Cur-what-now? Let’s take a closer look at this word and see what it means.

Almost every country in the world uses their own type of money.

You can think of these as different types of fruit.

Imagine that Japan grows lots of oranges and India grows lots of apples. When people want to get something, they exchange their own type of fruit for the things they want. For example, if you want a laptop, you exchange oranges in Japan and apples in India.

Also, each country is of different size. Japan is a small country and can grow 10 oranges per day. India is huge and can grow 1,000 apples per day. 

Think back to supply and demand – if there is less of something available and everyone wants it, will the price go up or down?

If you thought that the price goes up, you’re absolutely right! Well done 😁

Now, imagine that a Japanese girl called Maki wants to buy a comic book from an Indian boy called Raj. This comic book costs 200 apples in India. 

Maki needs to know how many Japanese oranges she needs to pay. Because the value of apples and oranges is different, Maki needs to know how many Indian apples equal one Japanese orange. If 1,000 apples = 10 oranges, she calculates:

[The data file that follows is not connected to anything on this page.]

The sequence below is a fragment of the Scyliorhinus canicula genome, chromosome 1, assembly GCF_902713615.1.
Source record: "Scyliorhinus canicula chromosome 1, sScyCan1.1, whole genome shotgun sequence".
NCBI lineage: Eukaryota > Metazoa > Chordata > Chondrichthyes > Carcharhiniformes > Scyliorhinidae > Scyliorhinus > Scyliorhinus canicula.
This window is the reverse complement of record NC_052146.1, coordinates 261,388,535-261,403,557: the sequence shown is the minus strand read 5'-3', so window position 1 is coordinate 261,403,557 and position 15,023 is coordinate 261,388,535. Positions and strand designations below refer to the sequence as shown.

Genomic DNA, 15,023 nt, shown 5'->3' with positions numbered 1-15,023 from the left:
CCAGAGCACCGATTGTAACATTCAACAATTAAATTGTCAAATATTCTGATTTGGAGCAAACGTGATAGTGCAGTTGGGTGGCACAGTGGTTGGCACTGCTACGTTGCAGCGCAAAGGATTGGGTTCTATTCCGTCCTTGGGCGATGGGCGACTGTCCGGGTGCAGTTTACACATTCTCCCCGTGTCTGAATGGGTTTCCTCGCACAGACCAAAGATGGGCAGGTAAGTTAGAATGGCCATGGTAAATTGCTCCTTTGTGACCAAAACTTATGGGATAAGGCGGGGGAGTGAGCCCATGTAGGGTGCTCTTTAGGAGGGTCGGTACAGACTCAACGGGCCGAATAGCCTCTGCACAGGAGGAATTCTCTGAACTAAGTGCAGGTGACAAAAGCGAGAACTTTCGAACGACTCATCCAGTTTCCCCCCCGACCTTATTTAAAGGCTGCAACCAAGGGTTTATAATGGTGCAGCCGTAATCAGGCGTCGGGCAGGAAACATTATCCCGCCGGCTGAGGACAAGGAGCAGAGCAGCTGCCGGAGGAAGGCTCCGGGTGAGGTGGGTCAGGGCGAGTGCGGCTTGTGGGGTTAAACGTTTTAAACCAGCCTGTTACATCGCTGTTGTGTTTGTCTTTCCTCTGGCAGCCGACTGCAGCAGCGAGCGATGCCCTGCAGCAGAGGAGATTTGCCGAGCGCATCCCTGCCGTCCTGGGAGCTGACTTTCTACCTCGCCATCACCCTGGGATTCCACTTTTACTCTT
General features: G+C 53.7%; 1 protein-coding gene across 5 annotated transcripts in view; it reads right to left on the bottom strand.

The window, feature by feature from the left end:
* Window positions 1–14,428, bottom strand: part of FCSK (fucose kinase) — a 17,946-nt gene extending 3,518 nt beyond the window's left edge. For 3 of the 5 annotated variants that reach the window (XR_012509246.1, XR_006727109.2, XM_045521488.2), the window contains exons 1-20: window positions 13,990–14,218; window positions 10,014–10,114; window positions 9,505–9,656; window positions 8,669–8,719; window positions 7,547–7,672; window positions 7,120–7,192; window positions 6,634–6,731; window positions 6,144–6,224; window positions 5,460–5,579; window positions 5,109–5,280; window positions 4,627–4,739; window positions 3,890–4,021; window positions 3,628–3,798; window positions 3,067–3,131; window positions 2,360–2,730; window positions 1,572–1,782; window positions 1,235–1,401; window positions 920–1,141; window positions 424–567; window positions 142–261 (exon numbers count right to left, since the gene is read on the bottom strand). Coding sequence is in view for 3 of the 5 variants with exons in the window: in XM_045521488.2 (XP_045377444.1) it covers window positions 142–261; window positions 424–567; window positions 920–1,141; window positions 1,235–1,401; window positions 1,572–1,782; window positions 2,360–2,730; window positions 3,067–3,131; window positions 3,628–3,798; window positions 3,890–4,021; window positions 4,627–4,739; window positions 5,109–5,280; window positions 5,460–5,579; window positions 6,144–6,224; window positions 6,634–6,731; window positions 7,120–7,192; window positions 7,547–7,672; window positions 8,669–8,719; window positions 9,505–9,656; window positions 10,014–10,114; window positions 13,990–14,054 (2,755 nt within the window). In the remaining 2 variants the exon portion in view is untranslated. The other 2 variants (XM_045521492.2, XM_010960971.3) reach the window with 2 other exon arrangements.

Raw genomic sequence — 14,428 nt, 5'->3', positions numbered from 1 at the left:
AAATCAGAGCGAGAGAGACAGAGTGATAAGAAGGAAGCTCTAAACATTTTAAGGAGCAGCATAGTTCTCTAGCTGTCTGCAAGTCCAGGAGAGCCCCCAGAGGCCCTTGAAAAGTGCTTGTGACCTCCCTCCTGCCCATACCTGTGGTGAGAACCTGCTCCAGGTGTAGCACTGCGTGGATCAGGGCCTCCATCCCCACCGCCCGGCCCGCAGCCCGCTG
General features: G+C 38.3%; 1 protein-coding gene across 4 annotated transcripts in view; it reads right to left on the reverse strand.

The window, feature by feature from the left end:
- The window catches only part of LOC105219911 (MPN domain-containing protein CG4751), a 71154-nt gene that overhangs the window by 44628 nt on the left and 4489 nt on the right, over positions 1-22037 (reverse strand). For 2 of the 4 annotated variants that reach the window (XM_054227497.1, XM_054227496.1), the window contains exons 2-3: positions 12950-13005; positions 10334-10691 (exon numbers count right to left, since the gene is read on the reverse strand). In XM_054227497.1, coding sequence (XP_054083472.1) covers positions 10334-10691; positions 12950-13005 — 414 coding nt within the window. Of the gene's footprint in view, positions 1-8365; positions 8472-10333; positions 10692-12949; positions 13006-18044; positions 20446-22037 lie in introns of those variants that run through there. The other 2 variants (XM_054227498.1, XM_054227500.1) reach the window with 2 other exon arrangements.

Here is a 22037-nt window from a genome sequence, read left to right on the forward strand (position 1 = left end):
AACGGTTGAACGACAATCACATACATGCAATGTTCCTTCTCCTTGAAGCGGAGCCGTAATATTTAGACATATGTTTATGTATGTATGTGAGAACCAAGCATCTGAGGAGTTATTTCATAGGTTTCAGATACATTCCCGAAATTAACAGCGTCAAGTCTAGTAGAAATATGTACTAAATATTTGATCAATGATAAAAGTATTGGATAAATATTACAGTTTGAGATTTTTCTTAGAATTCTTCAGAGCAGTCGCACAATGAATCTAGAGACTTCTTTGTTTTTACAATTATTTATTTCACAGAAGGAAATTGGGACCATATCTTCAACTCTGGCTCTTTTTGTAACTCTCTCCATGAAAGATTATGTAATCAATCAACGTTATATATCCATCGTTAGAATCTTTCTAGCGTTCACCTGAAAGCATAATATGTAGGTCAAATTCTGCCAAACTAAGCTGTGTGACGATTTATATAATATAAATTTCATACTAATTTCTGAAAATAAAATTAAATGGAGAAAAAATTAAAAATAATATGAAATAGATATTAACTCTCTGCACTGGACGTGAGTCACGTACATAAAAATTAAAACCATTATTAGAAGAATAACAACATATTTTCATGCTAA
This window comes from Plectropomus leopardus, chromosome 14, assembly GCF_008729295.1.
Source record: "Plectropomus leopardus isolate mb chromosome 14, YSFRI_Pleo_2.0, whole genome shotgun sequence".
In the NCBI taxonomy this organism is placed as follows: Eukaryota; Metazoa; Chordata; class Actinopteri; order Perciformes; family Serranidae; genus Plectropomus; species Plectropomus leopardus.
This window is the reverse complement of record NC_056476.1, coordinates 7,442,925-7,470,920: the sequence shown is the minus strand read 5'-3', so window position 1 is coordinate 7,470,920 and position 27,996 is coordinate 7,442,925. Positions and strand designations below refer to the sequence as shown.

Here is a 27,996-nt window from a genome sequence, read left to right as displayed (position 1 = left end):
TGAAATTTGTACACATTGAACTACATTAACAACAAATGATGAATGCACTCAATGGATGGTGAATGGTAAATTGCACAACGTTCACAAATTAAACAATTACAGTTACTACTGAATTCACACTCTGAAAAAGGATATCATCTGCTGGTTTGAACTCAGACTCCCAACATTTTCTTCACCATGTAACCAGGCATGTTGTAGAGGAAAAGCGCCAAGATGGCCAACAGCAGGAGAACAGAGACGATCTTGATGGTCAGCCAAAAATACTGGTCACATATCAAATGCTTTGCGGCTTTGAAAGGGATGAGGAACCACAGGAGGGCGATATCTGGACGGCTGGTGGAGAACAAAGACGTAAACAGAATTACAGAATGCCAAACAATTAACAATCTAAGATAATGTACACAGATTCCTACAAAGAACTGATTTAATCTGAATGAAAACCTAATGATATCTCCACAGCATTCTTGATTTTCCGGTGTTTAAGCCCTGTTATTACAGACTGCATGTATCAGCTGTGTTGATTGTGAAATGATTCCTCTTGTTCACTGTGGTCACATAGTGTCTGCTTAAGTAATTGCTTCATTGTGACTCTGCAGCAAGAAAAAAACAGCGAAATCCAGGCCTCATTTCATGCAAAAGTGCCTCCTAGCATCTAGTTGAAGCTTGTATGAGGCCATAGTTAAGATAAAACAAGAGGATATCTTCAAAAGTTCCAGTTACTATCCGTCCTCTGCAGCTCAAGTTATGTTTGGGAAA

1,000 🍎 / 10 🍊 = 100 🍎

So, if the book costs 200 Indian apples, Maki needs 2 Japanese oranges. Her calculation:

200 🍎 / 100 🍎 = 2 🍊

The same idea works in real life because countries have their own money.

These different types of money are called currencies.

For example, Japan’s currency is Yen and India’s currency is Rupee. The difference in the value of these two currencies is:

1 Rupee = 1.5 Yen

Here is a quick exercise for you, to get the brains warmed up.

1) Let’s say that Raj has 100 Rupees in his pocket. How many Yen can he get for that amount?

2) Maki has 200 Yen in her savings account. She decides to visit her friend in India and needs to get Rupees to pay for things in India. How many Rupees can she buy for 200 Yen?

Psst! You can use this very simple currency converter tool called Valuta. Or, if you feel brave enough you can do the calculations yourself.

Good luck, and if you get stuck just leave me a comment below!

– Zoe